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Oil, Natural Gas, and Alternative Fuels

Federal agencies could improve how they manage and oversee the nation's oil, natural gas, and alternative fuels

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The United States is the largest producer of oil, natural gas, and alternative fuels in the world. The federal government manages and oversees a number of activities related to these industries, including oil and gas development on federal lands and waters, petroleum refining, oil and natural gas transportation, and federal biofuels requirements.

Various federal agencies, including the Department of the Interior (Interior), could improve how they manage and oversee these activities.

Challenges at the Department of the Interior

Interior’s management of federal oil and gas resources is on the High Risk list due to issues like human capital challenges and the restructuring of offshore oil and gas oversight. Four priority recommendations in 2020 to Interior also involved improving oversight of offshore oil and gas activities.

Other examples of Interior’s challenges include:

  • Royalties that companies pay on the sale of oil and natural gas extracted from leased federal lands and waters constitute a significant source of revenue for the federal government. However, Interior may not be collecting all of the royalties that oil and gas companies owe the federal government. The Office of Natural Resources Revenue could better ensure the accuracy of royalty payments from companies with federal leases.
  • The Bureau of Ocean Energy Management leases exploration rights to companies and sets royalty rates on production. However, it systematically underestimates the value of offshore oil and gas leases, resulting in the government collecting hundreds of millions of dollars less than it otherwise could.
  • Oil and natural gas wells on federal land bring in billions in federal revenue. However, if operators don’t properly manage these wells, the government may end up paying to clean them up when they stop producing. The Bureau of Land Management (BLM) identified 89 new wells between July 2017 and April 2019 that it would be responsible for cleaning up because operators’ bonds were too small to cover cleanup costs. BLM should adjust bond amounts to better reflect the costs of cleanup.
  • BLM receives more applications to drill on federal land than it can review each year. While the application backlog has improved—with review times dropping by more than half from May 2016-June 2019—there have been issues with the data system used to track applications (such as lost records).
  • The Bureau of Safety and Environmental Enforcement helps manage oil and gas production offshore in federal waters. However, it has not fully addressed deficiencies in its investigative, environmental compliance, and enforcement capabilities that were identified by investigations after the Deepwater Horizon incident.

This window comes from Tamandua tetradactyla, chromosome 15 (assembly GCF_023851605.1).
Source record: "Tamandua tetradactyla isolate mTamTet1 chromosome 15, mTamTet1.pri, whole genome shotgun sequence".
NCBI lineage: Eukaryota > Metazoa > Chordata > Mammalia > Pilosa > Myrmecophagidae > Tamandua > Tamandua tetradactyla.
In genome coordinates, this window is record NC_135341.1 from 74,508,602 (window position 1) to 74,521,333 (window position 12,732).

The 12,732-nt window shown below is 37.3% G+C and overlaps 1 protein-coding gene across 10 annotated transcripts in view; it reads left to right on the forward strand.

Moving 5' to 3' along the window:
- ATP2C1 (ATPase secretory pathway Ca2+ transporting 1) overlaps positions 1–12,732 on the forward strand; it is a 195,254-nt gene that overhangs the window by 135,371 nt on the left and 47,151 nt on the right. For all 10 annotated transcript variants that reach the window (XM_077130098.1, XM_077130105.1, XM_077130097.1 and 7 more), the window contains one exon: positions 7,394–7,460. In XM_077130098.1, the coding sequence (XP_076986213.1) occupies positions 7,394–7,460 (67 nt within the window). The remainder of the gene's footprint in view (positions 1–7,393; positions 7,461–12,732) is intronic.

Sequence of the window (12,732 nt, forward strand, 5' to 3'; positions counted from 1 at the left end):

Other federal challenges

Other federal agencies and entities could also improve how they manage and oversee issues with the development of oil, natural gas, and alternative fuels.

For example:

  • A 2015 leak at a natural gas storage site near Los Angeles temporarily displaced about 8,000 families and raised concerns about other sites. In 2018, the Pipeline and Hazardous Materials Safety Administration set a goal to inspect the roughly 400 natural gas storage sites in the country by 2023. It expected that 25 states would help, but so far only 10 have agreed to do so. The agency should examine the factors affecting states’ willingness to conduct inspections, which could help determine whether it will have enough staff to meet its goal.

  • It can take decades and billions of dollars to undo the environmental damage after a significant offshore oil spill. A federal-state trustee council is set up after such a spill to manage the money for related environmental restoration projects. Federal research on environmental restoration after an oil spill could be relevant to the trustee councils' work. However, the committee that coordinates federal oil spill research doesn't collaborate with the trustee councils.
  • In 2019, about 39% of U.S. natural gas exports went through export facilities—in which the gas is liquefied and loaded onto ships for transport. Multiple federal agencies regulate export facility design. Federal guidance says that agencies should review regulations every 3-5 years and adopt necessary technical standards for safety and environmental protection. But some regulations haven't been updated.
  • To help reduce greenhouse gas emissions, the Renewable Fuel Standard requires that U.S. transportation fuels contain 36 billion gallons of renewable fuels by 2022. However, the nation will likely not meet the emissions goals set for it through 2022, largely because advanced biofuels—which reduce emissions more effectively—haven't been produced as expected.
  • The Strategic Petroleum Reserve, managed by the Department of Energy (DOE), exists to minimize the effects of disruptions in the supply of petroleum products. As of March 2018, it held about 665 million barrels of crude oil. However, a review by DOE didn't determine an optimal size for the reserve, and did not fully consider factors like changes in current and future market conditions.
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  • portrait of Frank Rusco
    • Frank Rusco
    • Director, Natural Resources and Environment
    • ruscof@GAO.GOV
    • 202-512-4597